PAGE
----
Heart Shapes in Nature ~ Jacquolyn McMurray

Have you ever studied nature's patterns? I find it interesting to observe how often Mother Nature repeats herself in spirals, hexagons, tessellations, and heart shapes. 

Red Anthuriums


One of the most common heart-shaped plants in Hawai'i is the anthurium. These simple flowers grow in a variety of colors and sizes.  



White Anthurium in Vase

Although my favorite anthuriums are red, this white with a blush of pink has its own distinct elegance. 












Pink Anthuriums in Entryway



And who can deny that pink anthuriums help make this a charming place to stop and rest?







One of my friends gave me a beautiful book on Hawaiian flowers. Published in 1943, the book is a collection of lithographs and verses like the ones below.



Lithograph by T. J. Mundorff
Like a hand-carved piece of
Red Chinese Lacquer
Each wax-like, wrinkled line
Molded in dreams centuries old. 
You've sacrificed your fragrance 
To other flowers,
And held an unforgettable beauty
All your own.
                                         Raymond A. Stewart, Jr.







But, anthuriums are not the only heart-shaped objects in nature.           
                                        

There are leaves,  



















coral and lava rock,



     





and even fruit!


  
Next time you take a walk, look around and see if you can spot any heart-shaped objects.  I'd love to see what you find.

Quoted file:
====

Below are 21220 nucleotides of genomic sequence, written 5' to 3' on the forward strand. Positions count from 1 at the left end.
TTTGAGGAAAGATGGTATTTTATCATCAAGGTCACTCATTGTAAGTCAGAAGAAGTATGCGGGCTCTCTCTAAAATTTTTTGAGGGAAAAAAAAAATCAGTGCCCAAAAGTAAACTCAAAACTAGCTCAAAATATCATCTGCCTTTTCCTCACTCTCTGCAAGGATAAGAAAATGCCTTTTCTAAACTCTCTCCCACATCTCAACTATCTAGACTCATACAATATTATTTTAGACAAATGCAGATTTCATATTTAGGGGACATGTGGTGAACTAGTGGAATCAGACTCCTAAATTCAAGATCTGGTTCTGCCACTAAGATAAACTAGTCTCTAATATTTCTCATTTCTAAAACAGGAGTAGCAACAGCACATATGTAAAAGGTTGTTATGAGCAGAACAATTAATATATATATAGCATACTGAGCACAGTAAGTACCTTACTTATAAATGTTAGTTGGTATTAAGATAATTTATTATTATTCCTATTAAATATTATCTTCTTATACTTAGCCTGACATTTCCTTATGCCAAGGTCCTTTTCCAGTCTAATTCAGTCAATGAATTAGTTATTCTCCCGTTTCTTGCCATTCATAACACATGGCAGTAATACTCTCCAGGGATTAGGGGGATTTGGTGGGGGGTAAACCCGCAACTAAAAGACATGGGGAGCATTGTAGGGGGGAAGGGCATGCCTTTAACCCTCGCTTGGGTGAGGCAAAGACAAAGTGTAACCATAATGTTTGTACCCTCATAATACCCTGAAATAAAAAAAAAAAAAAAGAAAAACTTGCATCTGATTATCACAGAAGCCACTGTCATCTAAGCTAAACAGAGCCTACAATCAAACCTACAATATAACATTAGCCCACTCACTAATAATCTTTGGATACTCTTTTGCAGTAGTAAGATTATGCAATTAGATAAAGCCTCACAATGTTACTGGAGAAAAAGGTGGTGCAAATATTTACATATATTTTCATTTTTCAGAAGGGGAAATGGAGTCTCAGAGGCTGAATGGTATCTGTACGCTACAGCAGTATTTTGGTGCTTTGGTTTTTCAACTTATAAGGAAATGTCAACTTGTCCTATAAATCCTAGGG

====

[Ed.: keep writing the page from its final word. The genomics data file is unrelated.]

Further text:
10 comments:

  1. Beautiful anthurium! I have a number of friends who collect heart stones. Thank you for this lovely reminder to be aware of our surroundings.

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  2. Years ago, I started collecting heart-shaped coral when I went beachcombing.

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  3. Nature gifts us with so many amazing gifts. I love the lava rock.

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    Replies
    1. Take a look at my fb page to see a hidden heart-shaped rock in my friends yard.

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  4. I love this! Nature does gift us with so many beautiful sights!

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  5. I was in my early 20s when my good friend married a man from Hawaii and I served as maid of honor. His whole family came to Seattle with huge boxes of flowers for the wedding and we all decorated the church together the night before the ceremony. It was great fun, but I will NEVER forget when one of the women held up an anthurium (her eyes twinkling) and asked me, "Do you know what we call this flower?" A silence settled as every woman in the group turned to hear the answer, their faces expectant and full of toothy grins. "It's the little boy flower." The gales of laughter that followed echoed throughout the church; I can hear them now, and even now cannot stop grinning.

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  6. I've not heard anthurium called the little boy flower, but it sure makes sense. Thanks for the story. Made me giggle.

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  7. My former employer at the floral shop called them that, too.

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    Replies
    1. Well, I sure missed out on that one! I will be adding that to my vocabulary. *still giggling

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